I wish my family was getting ready to go elk hunting. I wish we were shopping for supplies, setting up our camp along the Coweeman River, and maybe even doing some scouting on the weekends.
Instead, my dad, my uncle, my brother and the rest of our hunting party are boycotting our Department of Fish and Wildlife and Weyerhaeuser for the fourth consecutive year.
It all began when a pitifully unsuccessful black powder rifle season prompted my family to start attending meetings and asking tough questions about why there were so few healthy elk. What we learned about elk hoof disease was sad, but what we’ve learned about the collusion between certain government agencies and the timber and chemical industries has been truly disturbing.
The more my family pried, the more we came to suspect that forest chemicals such as herbicides, adjuvants and fertilizers are either the primary cause or a chief contributing factor underlying elk hoof disease. At the very least, it seemed like a worthy hypothesis to study, and so we were surprised to learn that WDFW had never explored the connection, nor intended to. Rather, they have been content to pin the disease on bacteria that even their own technical advisers don’t believe to be the sole culprit.
As the unseemly ties between WDFW and the timber and chemical industries were revealed, it became clear to my family that WDFW’s integrity regarding elk hoof disease had been compromised. In one case, muckraking hunters helped prove that WDFW’s hand-picked herbicide “expert” was employed by a company that represents the manufacturer of Atrazine, an immunotoxic herbicide sprayed widely by local timber corporations even though it has been banned in many other countries for persistent groundwater contamination. Because of all this, my family was cautiously optimistic about the passage of Senate Bill 5474 earlier this year.
Unanimously approved by the state Legislature, SB 5474 was perceived by most observers as an official vote of no confidence in WDFW’s dismal researching efforts. Among other stipulations, the bill made Washington State University the new lead organization tasked with developing a program to “monitor and assess causes of and potential solutions for elk hoof disease.” Toward that end, the Legislature appropriated $1.52 million.
Unfortunately, my family’s optimism for WSU’s research is already sinking. Initial signals out of their College of Veterinary Medicine suggest that WSU intends to double-down on WDFW’s myopic and fruitless path of inquiry rather than include (at least, in part) a study of forest chemicals and related factors such as immunotoxicity, mineral deficiencies and water and soil degradation. This would be particularly frustrating considering that some of WSU’s own hoof disease technical advisers have agreed with the public that the investigation needs to have a wider environmental scope.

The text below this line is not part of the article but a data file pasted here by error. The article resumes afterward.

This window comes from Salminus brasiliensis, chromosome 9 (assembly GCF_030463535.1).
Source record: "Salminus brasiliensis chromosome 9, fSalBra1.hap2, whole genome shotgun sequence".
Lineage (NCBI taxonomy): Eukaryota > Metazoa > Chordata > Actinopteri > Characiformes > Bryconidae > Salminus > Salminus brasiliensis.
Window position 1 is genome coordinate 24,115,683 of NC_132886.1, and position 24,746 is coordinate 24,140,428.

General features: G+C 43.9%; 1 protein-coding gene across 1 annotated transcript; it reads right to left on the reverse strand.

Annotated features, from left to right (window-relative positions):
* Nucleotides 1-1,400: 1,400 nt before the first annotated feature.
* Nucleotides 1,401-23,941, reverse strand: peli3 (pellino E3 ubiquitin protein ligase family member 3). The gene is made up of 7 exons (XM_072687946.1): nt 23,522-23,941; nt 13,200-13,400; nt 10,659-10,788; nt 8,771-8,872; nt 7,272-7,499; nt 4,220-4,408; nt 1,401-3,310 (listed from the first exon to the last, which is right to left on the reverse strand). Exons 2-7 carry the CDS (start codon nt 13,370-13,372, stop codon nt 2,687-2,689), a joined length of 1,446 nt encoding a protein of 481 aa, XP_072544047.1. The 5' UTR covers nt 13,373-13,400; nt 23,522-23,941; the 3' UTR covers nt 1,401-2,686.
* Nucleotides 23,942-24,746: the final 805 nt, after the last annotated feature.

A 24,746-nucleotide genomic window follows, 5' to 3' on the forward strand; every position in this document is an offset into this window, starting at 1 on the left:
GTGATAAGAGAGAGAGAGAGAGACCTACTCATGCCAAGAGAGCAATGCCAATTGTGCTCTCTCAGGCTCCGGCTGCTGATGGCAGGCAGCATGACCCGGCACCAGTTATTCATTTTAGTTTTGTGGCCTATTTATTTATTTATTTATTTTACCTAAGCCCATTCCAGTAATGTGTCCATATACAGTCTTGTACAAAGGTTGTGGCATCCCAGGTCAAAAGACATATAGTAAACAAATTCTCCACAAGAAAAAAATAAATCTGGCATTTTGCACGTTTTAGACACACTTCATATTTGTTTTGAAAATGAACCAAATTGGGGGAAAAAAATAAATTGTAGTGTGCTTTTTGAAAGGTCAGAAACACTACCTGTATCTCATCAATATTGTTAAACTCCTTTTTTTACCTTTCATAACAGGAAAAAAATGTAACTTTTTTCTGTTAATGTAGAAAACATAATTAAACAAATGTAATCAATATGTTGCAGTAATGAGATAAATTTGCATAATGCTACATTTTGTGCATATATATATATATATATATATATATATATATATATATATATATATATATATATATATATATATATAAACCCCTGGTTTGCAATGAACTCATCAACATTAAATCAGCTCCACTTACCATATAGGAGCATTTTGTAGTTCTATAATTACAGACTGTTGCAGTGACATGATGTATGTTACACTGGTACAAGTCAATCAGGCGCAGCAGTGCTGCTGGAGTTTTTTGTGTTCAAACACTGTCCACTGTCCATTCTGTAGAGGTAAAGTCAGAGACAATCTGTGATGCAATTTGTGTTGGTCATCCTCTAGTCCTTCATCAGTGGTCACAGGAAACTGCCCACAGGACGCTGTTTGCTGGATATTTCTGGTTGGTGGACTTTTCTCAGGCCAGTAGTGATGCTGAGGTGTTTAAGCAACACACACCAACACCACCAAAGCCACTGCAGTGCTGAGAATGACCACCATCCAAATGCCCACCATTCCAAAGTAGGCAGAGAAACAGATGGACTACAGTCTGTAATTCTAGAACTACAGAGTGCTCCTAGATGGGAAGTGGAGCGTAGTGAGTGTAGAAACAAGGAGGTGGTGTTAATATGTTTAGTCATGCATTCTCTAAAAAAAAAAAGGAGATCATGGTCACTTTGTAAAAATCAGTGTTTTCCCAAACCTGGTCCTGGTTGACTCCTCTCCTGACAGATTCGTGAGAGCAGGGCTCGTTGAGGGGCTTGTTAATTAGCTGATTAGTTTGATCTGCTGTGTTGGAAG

“(WDFW researchers) are mentioning lots of different bacteria. That’s one piece of the puzzle,” said Dale Moore, an expert in preventive veterinary medicine at WSU. “But there are other things that seem to be missing in the puzzle. Big pieces. The big pieces are the environmental factors and why this particular region and not other regions.”
As WSU researchers continue onward with their investigation, I hope they will remember that the funding for this special research was largely due to the tireless advocacy of citizens like Mark Smith and Bruce Barnes who are named in the SB 5474 documents. I also encourage WSU to understand that the people who live and work and recreate in the areas affected by elk hoof disease have been dealing with it for over a decade and are impatient to finally see their suspicions investigated with scientific rigor.
My family urges hunters, conservationists and concerned citizens to continue to pressure your local representatives and especially WSU’s College of Veterinary Medicine now that they lead the hoof disease investigation.
Let them know that you’re paying attention and that you expect some of your $1.52 million in taxes to go toward an honest and thorough study of the link between forest chemicals and elk hoof disease.
I may never get to pack another elk out of the woods with my dad or uncle, but if we stay devoted to rehabilitating our local herds, I’ll hopefully get to pack one out with my son or daughter someday.
Jon Gosch is a hunter, conservationist, and freelance journalist from Longview.